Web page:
At 30 years old I told myself I don’t want to keep going and working here and there for everyone at once. I wanted to create things that environment would not allow me to do, as simple as that. I wanted to join a company like Hermes, Chanel or Guerlain as an in-house perfumer. Dior was not in the scope then, because in the early 2000s there wasn’t the idea of an in-house perfumer and in any case I was too young. You join as in-house perfumer when you’re in your fifties. I told myself I’m not going to wait 20 years for my turn, if my time comes. So I closed that door, and when one door closes another door opens.

And you created your own company?

Yes. And my best friend Marc Chaya became my business partner. We have so much in common: I am his left brain, he’s my right brain. It’s superfluid between us, and we decided to be crazy and to launch it.

How did you become so successful?

Success is not just one thing; it is a layer of so many things. I am the creator, and you have to have the product, but my brand is not about targeting the Middle East or China or India or wherever. It’s about creating beautiful things. Beauty is everywhere, and universal beauty reaches everyone. I learned that from the fashion designer Alber Elbaz. He told me, “Remember Francis, to reach the heart of people you have to get to universal beauty. Not global beauty. Universal beauty.”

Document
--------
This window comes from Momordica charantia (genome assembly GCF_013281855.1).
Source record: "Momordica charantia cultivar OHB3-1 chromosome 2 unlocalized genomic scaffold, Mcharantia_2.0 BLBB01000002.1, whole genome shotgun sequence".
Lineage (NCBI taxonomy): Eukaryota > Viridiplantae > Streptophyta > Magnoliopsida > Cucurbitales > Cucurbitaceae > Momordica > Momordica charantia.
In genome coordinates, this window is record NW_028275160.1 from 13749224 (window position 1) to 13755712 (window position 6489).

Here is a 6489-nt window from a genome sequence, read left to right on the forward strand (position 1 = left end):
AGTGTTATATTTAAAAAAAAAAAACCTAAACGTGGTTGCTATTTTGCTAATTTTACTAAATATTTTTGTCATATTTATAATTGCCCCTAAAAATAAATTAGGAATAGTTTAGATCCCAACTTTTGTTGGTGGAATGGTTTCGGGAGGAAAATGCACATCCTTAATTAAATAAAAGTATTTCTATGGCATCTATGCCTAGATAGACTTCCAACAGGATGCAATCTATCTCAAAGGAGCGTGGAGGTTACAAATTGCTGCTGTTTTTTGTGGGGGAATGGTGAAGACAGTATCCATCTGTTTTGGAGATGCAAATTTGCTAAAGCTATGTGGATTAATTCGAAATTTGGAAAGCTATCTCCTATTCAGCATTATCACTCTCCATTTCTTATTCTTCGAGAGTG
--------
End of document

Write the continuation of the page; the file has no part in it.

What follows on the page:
In October 2021 you joined Parfums Christian Dior, which had a perfume called J’adore, and now you have created a new perfume which is called L’OR de J’adore. Will it touch everyone?

Yes, I believe everyone has an idea of gold, and everyone has a vision of what it can bring to your life. Whether you have a lot or not, everyone has a fascination for gold. The idea of the project with L’OR de J’adore is to find what makes J’adore so precious within both the history and the story of J’adore. This perfume from the late nineties, 1999, is still one of the bestsellers in the world and I asked myself why women still find J’adore appealing, and how I could create out of J’adore the idea of its quintessence. In other words, how could I extract from J’adore’s heart the idea of what J’adore could be.

“The idea of the project with L’OR de J’adore is to find what makes J’adore so precious within both the history and the story of J’adore.”


Francis Kurkdjian, will J’adore and L’OR de J’adore sell for the same price?

My job is to create the perfume and that’s already a lot to think about and to make sure it works. My job is not to put a price tag on the creation. My job is to make sure that we’ve got the right idea and that it smells good and that it’s in a new bottle inspired by the original.

In the past women had their own chosen perfume, one had Dior, another Chanel. Has this changed?